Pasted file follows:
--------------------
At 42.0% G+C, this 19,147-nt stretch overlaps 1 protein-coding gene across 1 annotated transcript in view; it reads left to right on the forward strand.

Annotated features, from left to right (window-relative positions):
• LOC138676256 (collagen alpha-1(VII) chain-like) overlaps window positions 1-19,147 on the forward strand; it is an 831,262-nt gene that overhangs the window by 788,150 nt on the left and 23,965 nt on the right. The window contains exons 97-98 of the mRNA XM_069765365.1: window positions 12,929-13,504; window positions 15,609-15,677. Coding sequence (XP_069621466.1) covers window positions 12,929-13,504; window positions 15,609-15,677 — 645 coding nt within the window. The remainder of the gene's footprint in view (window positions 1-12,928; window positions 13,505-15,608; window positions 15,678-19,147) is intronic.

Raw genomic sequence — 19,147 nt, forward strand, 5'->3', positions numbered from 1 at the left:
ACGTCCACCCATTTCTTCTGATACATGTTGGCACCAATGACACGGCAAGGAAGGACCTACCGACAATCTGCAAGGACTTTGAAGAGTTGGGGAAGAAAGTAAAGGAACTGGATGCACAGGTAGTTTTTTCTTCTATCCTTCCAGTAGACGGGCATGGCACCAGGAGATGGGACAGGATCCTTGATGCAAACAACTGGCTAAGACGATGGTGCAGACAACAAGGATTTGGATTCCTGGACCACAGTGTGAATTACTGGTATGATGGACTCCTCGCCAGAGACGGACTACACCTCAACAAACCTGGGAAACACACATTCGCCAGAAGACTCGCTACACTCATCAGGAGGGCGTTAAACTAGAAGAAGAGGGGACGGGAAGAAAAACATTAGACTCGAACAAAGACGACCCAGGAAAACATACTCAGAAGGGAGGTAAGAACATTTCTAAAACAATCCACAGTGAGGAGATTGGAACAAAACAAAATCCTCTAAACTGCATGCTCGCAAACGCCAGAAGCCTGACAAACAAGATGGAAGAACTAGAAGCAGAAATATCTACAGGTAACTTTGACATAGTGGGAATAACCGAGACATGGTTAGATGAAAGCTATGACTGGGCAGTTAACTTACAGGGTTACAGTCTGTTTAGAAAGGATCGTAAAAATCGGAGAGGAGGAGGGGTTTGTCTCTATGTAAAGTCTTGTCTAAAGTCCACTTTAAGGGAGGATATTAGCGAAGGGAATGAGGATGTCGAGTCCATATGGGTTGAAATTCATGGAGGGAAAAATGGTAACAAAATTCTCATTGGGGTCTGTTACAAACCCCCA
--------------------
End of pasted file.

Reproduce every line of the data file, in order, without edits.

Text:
At 42.0% G+C, this 19,147-nt stretch overlaps 1 protein-coding gene across 1 annotated transcript in view; it reads left to right on the forward strand.

Annotated features, from left to right (window-relative positions):
• LOC138676256 (collagen alpha-1(VII) chain-like) overlaps window positions 1-19,147 on the forward strand; it is an 831,262-nt gene that overhangs the window by 788,150 nt on the left and 23,965 nt on the right. The window contains exons 97-98 of the mRNA XM_069765365.1: window positions 12,929-13,504; window positions 15,609-15,677. Coding sequence (XP_069621466.1) covers window positions 12,929-13,504; window positions 15,609-15,677 — 645 coding nt within the window. The remainder of the gene's footprint in view (window positions 1-12,928; window positions 13,505-15,608; window positions 15,678-19,147) is intronic.

Raw genomic sequence — 19,147 nt, forward strand, 5'->3', positions numbered from 1 at the left:
ACGTCCACCCATTTCTTCTGATACATGTTGGCACCAATGACACGGCAAGGAAGGACCTACCGACAATCTGCAAGGACTTTGAAGAGTTGGGGAAGAAAGTAAAGGAACTGGATGCACAGGTAGTTTTTTCTTCTATCCTTCCAGTAGACGGGCATGGCACCAGGAGATGGGACAGGATCCTTGATGCAAACAACTGGCTAAGACGATGGTGCAGACAACAAGGATTTGGATTCCTGGACCACAGTGTGAATTACTGGTATGATGGACTCCTCGCCAGAGACGGACTACACCTCAACAAACCTGGGAAACACACATTCGCCAGAAGACTCGCTACACTCATCAGGAGGGCGTTAAACTAGAAGAAGAGGGGACGGGAAGAAAAACATTAGACTCGAACAAAGACGACCCAGGAAAACATACTCAGAAGGGAGGTAAGAACATTTCTAAAACAATCCACAGTGAGGAGATTGGAACAAAACAAAATCCTCTAAACTGCATGCTCGCAAACGCCAGAAGCCTGACAAACAAGATGGAAGAACTAGAAGCAGAAATATCTACAGGTAACTTTGACATAGTGGGAATAACCGAGACATGGTTAGATGAAAGCTATGACTGGGCAGTTAACTTACAGGGTTACAGTCTGTTTAGAAAGGATCGTAAAAATCGGAGAGGAGGAGGGGTTTGTCTCTATGTAAAGTCTTGTCTAAAGTCCACTTTAAGGGAGGATATTAGCGAAGGGAATGAGGATGTCGAGTCCATATGGGTTGAAATTCATGGAGGGAAAAATGGTAACAAAATTCTCATTGGGGTCTGTTACAAACCCCCA